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Dear Friends in Christ, grace and peace to you from God our Father and our Lord and Savior Jesus Christ. Amen.
Children have a unique way of seeing life. Sometimes their words surprise us. I am reminded of the little girl who asked her grandmother, “Are you rotten on the inside?” The woman stared at her granddaughter and smiled, “No, sweetheart.” She answered, “But why do you ask?” “Well,” the girl began, “When apples are all wrinkled on the outside, they are rotten on the inside.”
Children have a unique way of seeing death as well. They will innocently question “What does ‘dead’ mean?” and stare you straight in the eye and ask, “When will you die?” They’ll observe the actions of adults around them and whisper. “Why is Aunt Sally crying?” For children, death may seem like a nothing more than a weekend vacation, wondering “Will Grandpa be back for my birthday?”
Over the course of three decades of parish ministry, I have heard many familiar questions spoken by children concerning God’s new heaven and new earth, and the promises of life everlasting we hear during this joyous Eastertide. So this morning, I would like to share with you a meditation based on three of the most common questions asked by children. They came in the form of a letter from a young girl after the death of her older brother. Perhaps these are your questions as well. First, “Where is my brother now?” Second, “Will I know him again in heaven?” And third, “What is heaven like?”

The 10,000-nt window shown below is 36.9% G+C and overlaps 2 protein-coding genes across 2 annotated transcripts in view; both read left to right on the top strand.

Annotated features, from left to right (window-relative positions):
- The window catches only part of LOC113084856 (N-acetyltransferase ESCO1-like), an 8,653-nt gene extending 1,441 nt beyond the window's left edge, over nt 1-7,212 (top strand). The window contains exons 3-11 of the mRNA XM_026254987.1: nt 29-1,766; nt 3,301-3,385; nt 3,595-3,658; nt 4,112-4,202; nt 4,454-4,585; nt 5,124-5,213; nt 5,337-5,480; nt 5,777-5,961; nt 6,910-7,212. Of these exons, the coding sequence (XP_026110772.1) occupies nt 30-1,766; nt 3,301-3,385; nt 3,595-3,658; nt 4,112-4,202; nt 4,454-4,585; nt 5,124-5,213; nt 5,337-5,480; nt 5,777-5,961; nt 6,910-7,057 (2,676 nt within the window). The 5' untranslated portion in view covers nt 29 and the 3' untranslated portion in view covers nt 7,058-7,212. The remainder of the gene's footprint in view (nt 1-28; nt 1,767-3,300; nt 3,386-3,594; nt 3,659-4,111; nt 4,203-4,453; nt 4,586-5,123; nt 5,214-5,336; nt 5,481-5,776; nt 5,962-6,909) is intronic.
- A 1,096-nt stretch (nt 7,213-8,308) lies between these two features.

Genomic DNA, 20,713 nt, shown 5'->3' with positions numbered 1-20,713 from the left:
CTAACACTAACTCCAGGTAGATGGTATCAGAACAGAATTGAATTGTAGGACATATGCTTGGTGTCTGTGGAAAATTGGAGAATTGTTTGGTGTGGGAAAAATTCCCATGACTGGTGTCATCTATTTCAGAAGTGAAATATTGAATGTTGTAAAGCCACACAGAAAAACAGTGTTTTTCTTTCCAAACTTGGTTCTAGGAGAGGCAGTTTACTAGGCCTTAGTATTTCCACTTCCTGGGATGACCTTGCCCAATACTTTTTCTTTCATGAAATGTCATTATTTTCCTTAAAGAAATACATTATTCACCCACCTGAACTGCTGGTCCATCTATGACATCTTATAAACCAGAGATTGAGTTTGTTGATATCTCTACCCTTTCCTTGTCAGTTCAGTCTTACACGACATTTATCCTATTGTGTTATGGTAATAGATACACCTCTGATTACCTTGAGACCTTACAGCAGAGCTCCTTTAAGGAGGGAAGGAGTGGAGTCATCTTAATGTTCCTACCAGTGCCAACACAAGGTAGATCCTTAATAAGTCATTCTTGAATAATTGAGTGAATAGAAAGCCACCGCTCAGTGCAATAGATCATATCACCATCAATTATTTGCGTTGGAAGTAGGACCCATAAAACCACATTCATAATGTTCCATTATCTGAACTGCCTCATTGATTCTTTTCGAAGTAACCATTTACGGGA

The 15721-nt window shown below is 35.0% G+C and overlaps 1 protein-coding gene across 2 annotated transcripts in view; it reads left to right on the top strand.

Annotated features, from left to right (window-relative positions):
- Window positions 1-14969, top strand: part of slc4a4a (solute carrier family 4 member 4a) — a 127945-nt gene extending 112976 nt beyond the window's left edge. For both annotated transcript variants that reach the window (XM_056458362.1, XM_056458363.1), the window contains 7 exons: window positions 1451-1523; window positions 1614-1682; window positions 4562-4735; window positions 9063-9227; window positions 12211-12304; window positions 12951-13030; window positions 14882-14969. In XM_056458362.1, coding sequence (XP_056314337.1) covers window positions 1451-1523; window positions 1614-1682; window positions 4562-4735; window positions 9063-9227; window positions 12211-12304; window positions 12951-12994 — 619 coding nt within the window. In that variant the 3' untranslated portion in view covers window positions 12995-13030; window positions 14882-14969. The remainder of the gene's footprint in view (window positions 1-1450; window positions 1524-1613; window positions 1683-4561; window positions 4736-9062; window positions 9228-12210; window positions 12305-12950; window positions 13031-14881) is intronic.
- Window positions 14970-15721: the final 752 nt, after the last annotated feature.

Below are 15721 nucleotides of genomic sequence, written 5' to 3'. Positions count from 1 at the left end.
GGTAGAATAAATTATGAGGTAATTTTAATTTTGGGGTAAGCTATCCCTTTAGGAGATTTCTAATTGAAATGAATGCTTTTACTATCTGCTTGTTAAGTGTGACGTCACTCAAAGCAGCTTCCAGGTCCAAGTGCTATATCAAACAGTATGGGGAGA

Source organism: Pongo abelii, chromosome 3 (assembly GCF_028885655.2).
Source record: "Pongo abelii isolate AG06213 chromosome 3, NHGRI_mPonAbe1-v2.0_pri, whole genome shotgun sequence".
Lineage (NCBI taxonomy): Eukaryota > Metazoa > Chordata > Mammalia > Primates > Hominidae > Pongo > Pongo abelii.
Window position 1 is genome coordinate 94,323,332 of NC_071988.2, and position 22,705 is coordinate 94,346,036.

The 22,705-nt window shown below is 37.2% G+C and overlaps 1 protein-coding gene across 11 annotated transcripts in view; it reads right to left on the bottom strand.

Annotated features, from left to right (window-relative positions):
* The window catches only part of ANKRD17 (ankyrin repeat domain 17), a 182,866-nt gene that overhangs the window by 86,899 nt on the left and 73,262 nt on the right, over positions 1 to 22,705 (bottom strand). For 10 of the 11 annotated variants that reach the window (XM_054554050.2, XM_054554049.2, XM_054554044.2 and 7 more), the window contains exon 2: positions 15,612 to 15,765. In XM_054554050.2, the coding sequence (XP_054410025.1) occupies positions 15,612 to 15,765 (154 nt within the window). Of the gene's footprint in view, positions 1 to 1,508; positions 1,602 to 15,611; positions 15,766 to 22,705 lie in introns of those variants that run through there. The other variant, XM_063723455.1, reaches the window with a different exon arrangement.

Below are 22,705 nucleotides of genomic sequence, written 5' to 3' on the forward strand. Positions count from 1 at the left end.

Let us begin with the question, “Where is my brother now?” Whenever a child asks, “Where is my brother, my mother or father, grandmother or grandfather?” I simply answer, “With Jesus.” I then ask, “Do you remember the story when Jesus was being killed on the cross on Good Friday? There were two robbers with Jesus, one on his left and the other robber on his right. The one robber on the left shouted at Jesus in an angry voice, ‘Jesus, if you are the Son of God, come down from the cross and prove to us that you are divine.’ But the other robber on the right, simply said to Jesus, ‘Remember me when you come into your kingdom.’ And Jesus said to that robber on the right, ‘Today, you will be with me in paradise.’ That phrase is the key to my understanding and explanation of death. It is one of the most profound and hopeful promises. It says, “Whether we live, or whether we die, we are the Lord’s.” As a pastor, I usually don’t have to say much more. It is enough for most children to know that their loved one is in Jesus’ care and presence.
Then, the little girl raised her second question: “Will I know my brother when I see him?” Again my answer was simple, “Yes. You will see your brother again, and you will know him.” And then I reminded her of Jesus’ last words to his disciples, as he was leaving them. “I am going to my Father’s house to prepare a place for you.” That is a beautiful promise and easy for a child to understand. Jesus was a carpenter and he thought in terms of carpentry. We believe that even now, he is going to his Father’s house in heaven, in order to build a room for you. As God’s children you are destined for the Father’s house for all eternity, and he is preparing a place just for you. There you will greet those you have known and loved.